To determine 15N concentration, effluent liquid samples were centrifuged (20,000 × g, 30 min, 4°C) and the resulting pellets were washed using de-ionized water and centrifuged 3 times (20,000 × g, 30 min, 4°C). The pellets were then re-suspended in distilled water and frozen at −20°C until lyophilized. The FPA bacterial samples collected after stomaching were centrifuged (500 × g, 10 min, 4°C) to remove large feed particles and the supernatant was decanted and centrifuged (20,000 × g, 30 min, 4°C) to isolate a bacterial pellet which was washed 3 times as previously described. The pellet was then resuspended in distilled water and stored at −20°C. Washed feed residues (FPB fraction) were dried at 55°C for 48 h, weighed for DM determination, ball ground (MM 400; Retsch Inc., Newtown, PA, USA), and analyzed for total N and 15N by combustion analysis using a mass spectrometer (NA 1500, Carlo Erba Instruments).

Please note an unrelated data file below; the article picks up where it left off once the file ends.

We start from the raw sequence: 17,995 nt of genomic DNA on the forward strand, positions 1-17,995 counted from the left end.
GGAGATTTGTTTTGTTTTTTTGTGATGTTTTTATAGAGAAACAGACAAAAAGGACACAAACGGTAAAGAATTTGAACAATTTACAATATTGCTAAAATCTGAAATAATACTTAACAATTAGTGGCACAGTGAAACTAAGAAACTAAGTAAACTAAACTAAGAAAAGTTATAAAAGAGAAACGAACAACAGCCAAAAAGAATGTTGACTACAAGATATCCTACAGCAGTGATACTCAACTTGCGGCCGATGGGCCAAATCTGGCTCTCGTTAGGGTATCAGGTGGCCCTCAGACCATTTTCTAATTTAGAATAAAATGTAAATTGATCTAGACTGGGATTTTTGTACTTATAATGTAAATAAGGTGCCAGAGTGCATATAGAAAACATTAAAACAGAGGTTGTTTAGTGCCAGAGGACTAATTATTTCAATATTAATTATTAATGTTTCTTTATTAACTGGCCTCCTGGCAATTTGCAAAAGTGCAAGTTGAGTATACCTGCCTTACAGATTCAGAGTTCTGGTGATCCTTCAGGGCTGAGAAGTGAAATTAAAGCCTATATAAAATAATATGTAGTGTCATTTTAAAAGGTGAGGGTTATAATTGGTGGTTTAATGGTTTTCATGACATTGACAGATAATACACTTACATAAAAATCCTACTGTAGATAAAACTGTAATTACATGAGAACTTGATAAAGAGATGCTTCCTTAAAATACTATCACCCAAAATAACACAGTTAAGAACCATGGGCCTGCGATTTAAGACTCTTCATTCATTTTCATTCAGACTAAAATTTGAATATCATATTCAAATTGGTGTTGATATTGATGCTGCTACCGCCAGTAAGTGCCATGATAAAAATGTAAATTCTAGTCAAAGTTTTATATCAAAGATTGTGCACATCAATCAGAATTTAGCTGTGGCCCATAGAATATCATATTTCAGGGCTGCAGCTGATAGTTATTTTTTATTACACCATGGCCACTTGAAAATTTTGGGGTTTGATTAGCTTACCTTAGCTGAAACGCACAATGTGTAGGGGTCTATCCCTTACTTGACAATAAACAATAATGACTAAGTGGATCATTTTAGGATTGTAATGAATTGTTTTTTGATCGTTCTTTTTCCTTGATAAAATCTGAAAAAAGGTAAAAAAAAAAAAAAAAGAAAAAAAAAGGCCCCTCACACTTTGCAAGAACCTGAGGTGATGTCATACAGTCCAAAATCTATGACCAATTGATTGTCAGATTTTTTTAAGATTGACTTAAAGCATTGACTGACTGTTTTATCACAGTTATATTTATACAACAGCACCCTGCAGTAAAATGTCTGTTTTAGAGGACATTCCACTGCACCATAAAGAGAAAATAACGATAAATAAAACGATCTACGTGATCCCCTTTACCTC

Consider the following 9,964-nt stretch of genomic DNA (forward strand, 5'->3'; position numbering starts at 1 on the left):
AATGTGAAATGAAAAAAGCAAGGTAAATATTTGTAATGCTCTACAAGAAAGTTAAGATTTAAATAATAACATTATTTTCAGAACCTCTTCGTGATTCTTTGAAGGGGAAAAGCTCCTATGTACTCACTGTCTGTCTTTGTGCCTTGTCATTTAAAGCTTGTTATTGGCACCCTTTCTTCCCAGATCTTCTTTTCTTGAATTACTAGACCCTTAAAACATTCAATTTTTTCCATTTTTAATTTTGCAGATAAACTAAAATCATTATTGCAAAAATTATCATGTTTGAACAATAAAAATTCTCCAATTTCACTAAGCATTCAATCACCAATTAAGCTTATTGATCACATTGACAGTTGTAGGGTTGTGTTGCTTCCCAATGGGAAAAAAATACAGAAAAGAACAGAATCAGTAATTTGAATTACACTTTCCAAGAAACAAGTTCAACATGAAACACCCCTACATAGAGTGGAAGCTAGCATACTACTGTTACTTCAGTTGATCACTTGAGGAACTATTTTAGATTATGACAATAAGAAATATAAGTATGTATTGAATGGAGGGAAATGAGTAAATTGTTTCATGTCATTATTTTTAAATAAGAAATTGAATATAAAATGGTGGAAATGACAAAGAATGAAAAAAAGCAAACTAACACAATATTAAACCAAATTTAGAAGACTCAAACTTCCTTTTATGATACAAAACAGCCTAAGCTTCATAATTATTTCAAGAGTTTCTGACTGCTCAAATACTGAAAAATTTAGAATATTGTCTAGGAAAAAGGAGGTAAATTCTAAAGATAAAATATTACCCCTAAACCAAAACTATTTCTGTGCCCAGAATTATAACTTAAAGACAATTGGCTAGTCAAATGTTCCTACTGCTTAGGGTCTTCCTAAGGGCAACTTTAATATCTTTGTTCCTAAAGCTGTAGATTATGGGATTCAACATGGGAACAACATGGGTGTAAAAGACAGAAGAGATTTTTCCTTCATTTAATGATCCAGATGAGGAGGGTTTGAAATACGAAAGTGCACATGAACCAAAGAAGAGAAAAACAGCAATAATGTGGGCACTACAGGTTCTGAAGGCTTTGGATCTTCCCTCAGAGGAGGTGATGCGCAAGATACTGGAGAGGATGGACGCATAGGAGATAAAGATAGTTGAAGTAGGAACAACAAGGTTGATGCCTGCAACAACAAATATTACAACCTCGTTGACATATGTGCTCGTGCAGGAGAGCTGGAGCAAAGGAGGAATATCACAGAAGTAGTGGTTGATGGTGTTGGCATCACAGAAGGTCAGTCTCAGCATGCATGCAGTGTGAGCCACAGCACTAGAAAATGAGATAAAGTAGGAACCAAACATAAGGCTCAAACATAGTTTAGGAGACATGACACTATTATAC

Quantification of Microbial 16S rRNA Marker Genes by qPCR
Samples prepared from FPA were also used to estimate density of selected bacterial populations using real-time polymerase chain reaction (qPCR) (Narvaez et al., 2013). The 48-h incubated residues from d 2, 13, 14, and 15 were processed as described above to obtain the FPA and to quantify microbial populations before (d 2) and after adaptation (d 13, 14, and 15).